Forgiveness is not an essential dimension of reconciliation, but it is a useful one. Reconciliation is about relationship – the repairing of a community/ past enemies. It does not require forgiveness, but it does require a willingness to understand and to be understood, to explore what can be done to build bridges of peace, a willingness to put the past behind you. The Forgiveness Project, and myself as its founder and director, do not speak from a religious standpoint. The Forgiveness Project tells and shares the stories of people from all faiths and none, and I believe it is very important to bring forgiveness into the secular world. However, Archbishop Desmond Tutu is our patron and his words are very true in essence to the vision and mission of The Forgiveness Project: “Forgiveness does not mean condoning what has been done. It means taking what has happened seriously and not minimising it; drawing out the sting in the memory that threatens to poison our entire existence”. Equally, Solzhenitsyn’s words lie at the heart of what The Forgiveness Project (and myself) believe in: “If only there were evil people somewhere insidiously committing evil deeds, and it were necessary only to separate them from the rest of us and destroy them. But the line dividing good and evil cuts through the heart of every human being and who is willing to destroy a piece of his own heart.

4. Il perdono richiede qualche forma di pentimento da parte di coloro a cui il perdono viene offerto? Il perdono ha condizioni o è senza condizioni?

Forgiveness is entirely personal and for some it requires repentance, a willingness to atone for their sin, and for others it does not. This is conditional forgiveness. Those who believe it requires repentance, think that forgiveness is not possible without the offender/perpetrator apologising: a condition of forgiveness is therefore reparation and restitution. For these people, forgiveness is a social contract – similar to restorative justice it requires some kind of relationship between victim and perpetrator. For others, to wait and to expect the offender/perpetrator to apologise and show remorse, once again lays the power in the hands of the ‘other’ person. They also believe that if you lived your life according to the first conditions, then it would be impossible to forgive people who had died. These people believe in unconditional forgiveness. For them forgiveness is entirely about self-healing, a means of letting go of all idea of a better past, of letting go of the pain and letting go of ‘the story’ which keeps you forever linked to the trauma. I have met many people who say that perhaps remorse is simply not possible for some people – they just don’t have that muscle – and so to wait for them to feel sorry is a pointless endeavour. Also, where did we ever get the idea that NOT to forgive someone mean that person will suffer. Often times they don’t even know or care.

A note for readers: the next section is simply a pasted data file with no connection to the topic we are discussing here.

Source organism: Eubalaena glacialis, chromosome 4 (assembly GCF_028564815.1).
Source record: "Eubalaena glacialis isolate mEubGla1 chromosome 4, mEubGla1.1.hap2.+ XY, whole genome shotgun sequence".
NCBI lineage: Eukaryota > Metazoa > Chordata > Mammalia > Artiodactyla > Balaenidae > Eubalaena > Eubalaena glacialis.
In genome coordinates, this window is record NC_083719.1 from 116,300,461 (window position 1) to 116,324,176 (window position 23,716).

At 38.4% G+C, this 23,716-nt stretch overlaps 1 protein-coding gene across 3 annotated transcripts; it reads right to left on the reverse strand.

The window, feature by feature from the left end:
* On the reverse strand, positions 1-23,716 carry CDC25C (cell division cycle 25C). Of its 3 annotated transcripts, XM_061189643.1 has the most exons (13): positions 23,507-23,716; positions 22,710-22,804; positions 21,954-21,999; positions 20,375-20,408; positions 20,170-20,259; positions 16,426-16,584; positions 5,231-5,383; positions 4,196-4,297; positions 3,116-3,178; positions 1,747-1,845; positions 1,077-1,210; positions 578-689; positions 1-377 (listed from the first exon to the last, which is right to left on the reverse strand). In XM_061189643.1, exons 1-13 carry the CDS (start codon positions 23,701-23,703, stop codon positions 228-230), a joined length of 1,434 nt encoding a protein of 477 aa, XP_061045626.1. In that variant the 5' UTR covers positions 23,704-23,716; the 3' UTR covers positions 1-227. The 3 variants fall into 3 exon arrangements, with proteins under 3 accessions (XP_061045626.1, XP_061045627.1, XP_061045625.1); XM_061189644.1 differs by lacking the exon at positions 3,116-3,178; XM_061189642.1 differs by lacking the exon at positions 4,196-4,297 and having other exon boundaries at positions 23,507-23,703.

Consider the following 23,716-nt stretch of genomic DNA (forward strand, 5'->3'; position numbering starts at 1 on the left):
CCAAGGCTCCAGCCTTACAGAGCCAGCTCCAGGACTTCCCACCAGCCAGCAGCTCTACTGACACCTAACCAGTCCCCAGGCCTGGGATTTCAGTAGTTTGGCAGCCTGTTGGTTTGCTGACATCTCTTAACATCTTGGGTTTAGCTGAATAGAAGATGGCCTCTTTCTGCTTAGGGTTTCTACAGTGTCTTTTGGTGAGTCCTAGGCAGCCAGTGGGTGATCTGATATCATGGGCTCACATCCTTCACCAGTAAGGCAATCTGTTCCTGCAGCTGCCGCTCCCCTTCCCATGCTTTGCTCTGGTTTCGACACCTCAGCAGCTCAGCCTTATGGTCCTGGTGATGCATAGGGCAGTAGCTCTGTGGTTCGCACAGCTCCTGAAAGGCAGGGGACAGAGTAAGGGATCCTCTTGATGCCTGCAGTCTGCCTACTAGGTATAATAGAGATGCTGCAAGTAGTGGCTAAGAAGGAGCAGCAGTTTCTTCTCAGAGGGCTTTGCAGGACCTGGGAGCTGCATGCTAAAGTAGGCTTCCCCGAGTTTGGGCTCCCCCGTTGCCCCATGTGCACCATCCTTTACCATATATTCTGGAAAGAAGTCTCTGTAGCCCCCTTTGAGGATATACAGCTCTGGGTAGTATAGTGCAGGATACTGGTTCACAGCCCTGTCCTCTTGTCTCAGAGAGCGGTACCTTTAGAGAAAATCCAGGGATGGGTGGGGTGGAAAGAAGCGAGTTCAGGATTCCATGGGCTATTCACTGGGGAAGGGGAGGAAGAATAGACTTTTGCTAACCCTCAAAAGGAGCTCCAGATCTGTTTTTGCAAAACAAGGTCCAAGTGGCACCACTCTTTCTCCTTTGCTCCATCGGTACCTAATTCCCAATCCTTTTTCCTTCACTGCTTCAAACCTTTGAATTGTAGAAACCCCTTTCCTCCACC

5) I believe it would need body of experts who met once or twice a year. The important thing would be for it not JUST to be a talk shop with published data and views. These things so easily get lost. The reason why The Forgiveness Project has a very high profile for such a small organisation is that we tell the real stories of people who have been hurt, or those who have hurt others. Real stories touch people’s heart.

The council would need to have a strong gender and racial mix, made up of ‘experts’ from all over the world.

Il sito della Fondazione Pax Humana è in arrivo!